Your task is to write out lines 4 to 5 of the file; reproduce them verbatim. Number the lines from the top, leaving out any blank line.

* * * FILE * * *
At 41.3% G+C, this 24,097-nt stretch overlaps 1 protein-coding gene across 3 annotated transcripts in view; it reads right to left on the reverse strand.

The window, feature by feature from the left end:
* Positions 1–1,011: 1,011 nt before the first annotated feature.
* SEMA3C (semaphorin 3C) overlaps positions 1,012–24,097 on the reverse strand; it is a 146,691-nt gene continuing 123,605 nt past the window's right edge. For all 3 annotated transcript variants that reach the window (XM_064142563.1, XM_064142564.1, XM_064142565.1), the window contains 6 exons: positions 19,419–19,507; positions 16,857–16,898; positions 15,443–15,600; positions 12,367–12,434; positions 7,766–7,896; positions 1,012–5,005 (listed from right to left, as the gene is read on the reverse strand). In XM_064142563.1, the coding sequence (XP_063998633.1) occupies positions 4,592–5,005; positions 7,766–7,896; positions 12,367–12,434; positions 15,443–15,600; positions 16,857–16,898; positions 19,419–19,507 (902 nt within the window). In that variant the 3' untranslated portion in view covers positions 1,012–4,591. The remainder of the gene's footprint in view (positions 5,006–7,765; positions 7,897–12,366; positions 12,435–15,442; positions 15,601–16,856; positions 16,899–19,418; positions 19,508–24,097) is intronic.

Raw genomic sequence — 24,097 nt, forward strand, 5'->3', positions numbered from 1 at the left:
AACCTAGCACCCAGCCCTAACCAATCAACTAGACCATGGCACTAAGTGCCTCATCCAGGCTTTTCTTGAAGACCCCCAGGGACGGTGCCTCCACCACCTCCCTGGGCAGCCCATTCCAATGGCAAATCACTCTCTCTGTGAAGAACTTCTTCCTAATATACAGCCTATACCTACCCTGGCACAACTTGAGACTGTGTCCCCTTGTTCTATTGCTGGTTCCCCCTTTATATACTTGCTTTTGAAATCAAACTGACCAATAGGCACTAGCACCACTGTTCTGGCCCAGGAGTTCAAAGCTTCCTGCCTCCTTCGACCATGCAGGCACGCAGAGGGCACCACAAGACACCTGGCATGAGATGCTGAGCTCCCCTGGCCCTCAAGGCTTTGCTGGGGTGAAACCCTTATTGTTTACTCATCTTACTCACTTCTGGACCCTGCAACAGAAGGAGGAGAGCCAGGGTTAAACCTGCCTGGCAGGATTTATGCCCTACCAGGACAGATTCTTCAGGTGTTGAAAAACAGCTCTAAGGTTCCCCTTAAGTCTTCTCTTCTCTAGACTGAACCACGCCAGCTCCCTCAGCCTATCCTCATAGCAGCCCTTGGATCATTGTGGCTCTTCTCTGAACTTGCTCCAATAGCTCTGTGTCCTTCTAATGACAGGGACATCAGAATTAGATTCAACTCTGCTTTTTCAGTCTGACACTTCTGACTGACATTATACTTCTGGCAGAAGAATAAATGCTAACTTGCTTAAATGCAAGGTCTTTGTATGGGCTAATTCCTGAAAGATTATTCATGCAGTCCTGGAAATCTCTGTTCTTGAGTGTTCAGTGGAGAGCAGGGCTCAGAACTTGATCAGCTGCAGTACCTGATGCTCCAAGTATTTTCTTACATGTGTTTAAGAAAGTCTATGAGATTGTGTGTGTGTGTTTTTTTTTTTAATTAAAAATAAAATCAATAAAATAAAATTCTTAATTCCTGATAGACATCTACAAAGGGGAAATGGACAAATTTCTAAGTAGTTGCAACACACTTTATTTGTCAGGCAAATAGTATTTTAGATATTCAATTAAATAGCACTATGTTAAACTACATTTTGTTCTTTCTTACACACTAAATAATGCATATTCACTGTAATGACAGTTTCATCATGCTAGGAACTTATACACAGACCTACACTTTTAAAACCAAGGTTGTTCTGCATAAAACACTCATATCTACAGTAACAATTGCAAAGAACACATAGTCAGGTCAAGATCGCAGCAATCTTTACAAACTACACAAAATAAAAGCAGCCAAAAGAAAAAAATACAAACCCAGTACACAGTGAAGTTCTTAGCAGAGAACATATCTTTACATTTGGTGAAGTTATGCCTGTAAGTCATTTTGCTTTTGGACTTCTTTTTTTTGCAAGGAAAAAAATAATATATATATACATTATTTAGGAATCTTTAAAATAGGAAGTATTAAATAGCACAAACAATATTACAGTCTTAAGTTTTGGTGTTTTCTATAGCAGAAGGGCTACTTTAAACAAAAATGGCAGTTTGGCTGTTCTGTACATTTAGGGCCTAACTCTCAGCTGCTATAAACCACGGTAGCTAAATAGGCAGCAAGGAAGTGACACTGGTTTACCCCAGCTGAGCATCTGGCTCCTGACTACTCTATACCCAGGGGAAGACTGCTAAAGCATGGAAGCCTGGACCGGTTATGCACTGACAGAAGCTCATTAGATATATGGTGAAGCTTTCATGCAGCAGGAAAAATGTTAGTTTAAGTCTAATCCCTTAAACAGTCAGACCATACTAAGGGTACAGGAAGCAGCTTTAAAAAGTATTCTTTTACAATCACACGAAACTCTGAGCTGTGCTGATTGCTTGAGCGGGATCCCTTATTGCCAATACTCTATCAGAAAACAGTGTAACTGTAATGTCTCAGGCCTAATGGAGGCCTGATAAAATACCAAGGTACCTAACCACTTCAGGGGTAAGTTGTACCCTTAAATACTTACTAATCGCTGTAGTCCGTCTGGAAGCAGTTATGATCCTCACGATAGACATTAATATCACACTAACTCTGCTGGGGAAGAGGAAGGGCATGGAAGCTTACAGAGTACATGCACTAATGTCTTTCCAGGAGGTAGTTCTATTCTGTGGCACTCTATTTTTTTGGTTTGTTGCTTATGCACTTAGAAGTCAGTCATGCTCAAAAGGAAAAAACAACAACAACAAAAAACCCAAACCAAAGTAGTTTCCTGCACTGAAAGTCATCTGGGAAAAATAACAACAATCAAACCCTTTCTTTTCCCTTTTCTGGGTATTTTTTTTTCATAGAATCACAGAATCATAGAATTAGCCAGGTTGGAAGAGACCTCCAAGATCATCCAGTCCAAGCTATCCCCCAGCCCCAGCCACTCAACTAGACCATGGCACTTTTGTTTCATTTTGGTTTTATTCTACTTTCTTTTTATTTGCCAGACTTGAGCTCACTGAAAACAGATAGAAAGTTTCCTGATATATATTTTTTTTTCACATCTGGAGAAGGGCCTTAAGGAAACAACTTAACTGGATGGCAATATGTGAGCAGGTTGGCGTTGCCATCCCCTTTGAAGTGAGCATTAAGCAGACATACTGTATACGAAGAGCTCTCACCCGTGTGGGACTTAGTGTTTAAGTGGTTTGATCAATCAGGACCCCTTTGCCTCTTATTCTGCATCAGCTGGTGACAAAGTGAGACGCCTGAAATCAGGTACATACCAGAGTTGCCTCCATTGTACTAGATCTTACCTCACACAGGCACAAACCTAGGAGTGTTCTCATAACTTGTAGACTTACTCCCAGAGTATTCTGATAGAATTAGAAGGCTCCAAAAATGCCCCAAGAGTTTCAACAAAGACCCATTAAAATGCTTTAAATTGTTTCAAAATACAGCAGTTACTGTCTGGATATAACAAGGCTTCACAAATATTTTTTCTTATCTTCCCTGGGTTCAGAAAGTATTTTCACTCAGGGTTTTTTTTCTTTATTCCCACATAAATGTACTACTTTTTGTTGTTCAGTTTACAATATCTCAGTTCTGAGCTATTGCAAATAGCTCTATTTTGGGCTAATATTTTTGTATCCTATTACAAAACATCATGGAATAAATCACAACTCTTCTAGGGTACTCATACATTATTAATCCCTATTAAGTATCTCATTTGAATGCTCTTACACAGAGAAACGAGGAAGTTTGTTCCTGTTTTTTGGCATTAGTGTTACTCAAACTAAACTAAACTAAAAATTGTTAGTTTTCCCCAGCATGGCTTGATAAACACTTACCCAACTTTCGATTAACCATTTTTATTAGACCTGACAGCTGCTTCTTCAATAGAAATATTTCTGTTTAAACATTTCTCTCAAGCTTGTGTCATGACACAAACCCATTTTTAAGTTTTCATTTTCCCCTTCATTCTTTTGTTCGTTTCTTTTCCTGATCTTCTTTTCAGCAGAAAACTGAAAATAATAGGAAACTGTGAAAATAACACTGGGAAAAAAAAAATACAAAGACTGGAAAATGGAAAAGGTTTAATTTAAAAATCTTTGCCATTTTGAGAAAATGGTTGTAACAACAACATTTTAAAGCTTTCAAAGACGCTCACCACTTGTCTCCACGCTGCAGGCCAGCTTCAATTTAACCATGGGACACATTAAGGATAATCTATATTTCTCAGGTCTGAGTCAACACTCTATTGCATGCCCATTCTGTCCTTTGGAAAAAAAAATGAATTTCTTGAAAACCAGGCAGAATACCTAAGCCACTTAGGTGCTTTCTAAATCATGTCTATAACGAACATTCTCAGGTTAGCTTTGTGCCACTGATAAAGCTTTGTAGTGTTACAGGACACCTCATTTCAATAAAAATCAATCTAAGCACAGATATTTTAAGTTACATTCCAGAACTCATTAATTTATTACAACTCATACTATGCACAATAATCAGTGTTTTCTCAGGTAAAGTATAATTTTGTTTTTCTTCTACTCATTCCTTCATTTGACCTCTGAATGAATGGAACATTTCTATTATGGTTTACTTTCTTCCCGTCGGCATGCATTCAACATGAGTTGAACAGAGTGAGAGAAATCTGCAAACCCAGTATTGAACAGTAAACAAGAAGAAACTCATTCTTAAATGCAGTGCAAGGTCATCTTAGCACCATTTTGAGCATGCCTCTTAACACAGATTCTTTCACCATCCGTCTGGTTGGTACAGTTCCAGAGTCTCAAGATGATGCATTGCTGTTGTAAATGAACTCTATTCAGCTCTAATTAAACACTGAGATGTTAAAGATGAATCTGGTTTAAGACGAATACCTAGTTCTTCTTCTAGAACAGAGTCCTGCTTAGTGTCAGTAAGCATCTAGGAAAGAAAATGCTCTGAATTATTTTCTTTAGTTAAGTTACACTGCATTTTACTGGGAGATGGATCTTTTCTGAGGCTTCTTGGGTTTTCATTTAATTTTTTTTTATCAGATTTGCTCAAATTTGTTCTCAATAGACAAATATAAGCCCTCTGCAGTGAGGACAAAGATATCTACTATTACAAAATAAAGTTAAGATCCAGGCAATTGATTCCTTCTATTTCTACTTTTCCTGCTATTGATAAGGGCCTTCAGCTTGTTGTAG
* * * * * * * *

* SEMA3C (semaphorin 3C) overlaps positions 1,012–24,097 on the reverse strand; it is a 146,691-nt gene continuing 123,605 nt past the window's right edge. For all 3 annotated transcript variants that reach the window (XM_064142563.1, XM_064142564.1, XM_064142565.1), the window contains 6 exons: positions 19,419–19,507; positions 16,857–16,898; positions 15,443–15,600; positions 12,367–12,434; positions 7,766–7,896; positions 1,012–5,005 (listed from right to left, as the gene is read on the reverse strand). In XM_064142563.1, the coding sequence (XP_063998633.1) occupies positions 4,592–5,005; positions 7,766–7,896; positions 12,367–12,434; positions 15,443–15,600; positions 16,857–16,898; positions 19,419–19,507 (902 nt within the window). In that variant the 3' untranslated portion in view covers positions 1,012–4,591. The remainder of the gene's footprint in view (positions 5,006–7,765; positions 7,897–12,366; positions 12,435–15,442; positions 15,601–16,856; positions 16,899–19,418; positions 19,508–24,097) is intronic.

Raw genomic sequence — 24,097 nt, forward strand, 5'->3', positions numbered from 1 at the left: